The lead in the U.S. Senate election changed hands only once. Norm Coleman's election night margin gradually dwindled, while the lead Al Franken took in mid-December has held firm and grown. Here's how the numbers and situations have shifted:


Nov. 4: Election Day. Race between Republican Sen. Norm Coleman and DFLer Al Franken is too close to call. Coleman's lead, in the early morning hours of of Nov. 5, is 725 votes.

Nov. 5 (evening): As county officials review vote counts, Coleman's margin shrinks.

Nov. 18: With counties having certified results, Coleman has a 215-vote lead. The margin, less than 1/100th of 1 percent, triggers a recount that starts the next day.


Dec. 5: Hand recounting of ballots ends with Coleman up by 192, but several thousand have been "challenged" by the campaigns -- that is, the counter's decision has been disputed. The ballots will be reviewed by the state Canvassing Board, which will make the all-important final decisions.

Dec. 18: State Supreme Court rules 3-2 that improperly rejected absentee ballots should be identified and counted. The ruling requires both campaigns plus local election officials to agree that a ballot was wrongly disqualified for it to be accepted. Franken has been seeking to have such ballots added to the mix, while Coleman has been opposed, saying the matter is beyond the scope of a recount and something to be addressed in a legal challenge.

Dec. 19: After the Canvassing Board spends several days reviewing disputed ballots, Coleman's long-held lead disappears and Franken jumps ahead for the first time.

Dec. 22: After the state Canvassing Board finishes its review of challenged ballots, Franken has an unofficial lead of 47 votes.


Jan. 3: The secretary of state's office counts 933 absentee ballots that the campaigns agree were wrongly rejected. Franken's lead grows to 225 votes, a result the Canvassing Board certifies two days later.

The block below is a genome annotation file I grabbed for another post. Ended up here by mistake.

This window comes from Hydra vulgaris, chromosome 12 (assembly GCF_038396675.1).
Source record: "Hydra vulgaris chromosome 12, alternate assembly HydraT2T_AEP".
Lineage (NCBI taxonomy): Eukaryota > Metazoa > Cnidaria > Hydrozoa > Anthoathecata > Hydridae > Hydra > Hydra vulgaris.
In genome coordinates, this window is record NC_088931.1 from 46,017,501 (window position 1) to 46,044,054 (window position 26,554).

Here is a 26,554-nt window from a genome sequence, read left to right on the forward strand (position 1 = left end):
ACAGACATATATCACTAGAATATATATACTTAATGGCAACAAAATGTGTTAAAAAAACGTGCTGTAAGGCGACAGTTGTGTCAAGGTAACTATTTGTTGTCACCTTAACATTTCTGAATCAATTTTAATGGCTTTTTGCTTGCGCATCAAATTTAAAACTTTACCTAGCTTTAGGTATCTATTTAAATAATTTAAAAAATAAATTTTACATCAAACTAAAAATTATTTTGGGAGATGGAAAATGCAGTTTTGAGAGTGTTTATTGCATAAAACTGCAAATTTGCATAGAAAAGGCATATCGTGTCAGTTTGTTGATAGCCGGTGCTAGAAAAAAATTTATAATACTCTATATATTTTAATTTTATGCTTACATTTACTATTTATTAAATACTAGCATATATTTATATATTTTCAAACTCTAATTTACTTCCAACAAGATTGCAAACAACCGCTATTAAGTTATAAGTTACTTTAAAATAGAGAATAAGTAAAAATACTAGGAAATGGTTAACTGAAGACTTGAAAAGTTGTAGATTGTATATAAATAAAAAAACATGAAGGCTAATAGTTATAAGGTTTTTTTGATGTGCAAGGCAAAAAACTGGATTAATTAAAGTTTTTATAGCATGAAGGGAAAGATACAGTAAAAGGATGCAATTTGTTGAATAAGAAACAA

Jan. 6: Coleman files a lawsuit challenging the results. Much of his case involves trying to get more rejected absentee ballots counted. Franken defends the state's strict requirements for absentee ballots.


Feb. 13: The judicial panel hearing the lawsuit issues a ruling on which categories of rejected absentee ballots can be admitted. The Coleman camp later dubs it the "Friday the 13th" order, saying it is too restrictive and compounds a problem of similar ballots being treated differently.

APRIL 2009

April 7: Under the panel's ruling, 351 once-rejected ballots are counted, and Franken's lead grows to 312.

April 13: The panel issues a final trial ruling, saying Franken won.

April 20: Coleman files a promised appeal to the Minnesota Supreme Court.

April 28: In Washington, D.C., Pennsylvania Sen. Arlen Specter announces that he is switching from the Republican to the Democratic Party, heightening the stakes in Minnesota. With Specter's move, Franken stands to become the 60th Democratic vote in the Senate, a filibuster-proof majority -- if he wins.

JUNE 2009

June 1: Oral arguments are heard in Coleman's state Supreme Court appeal.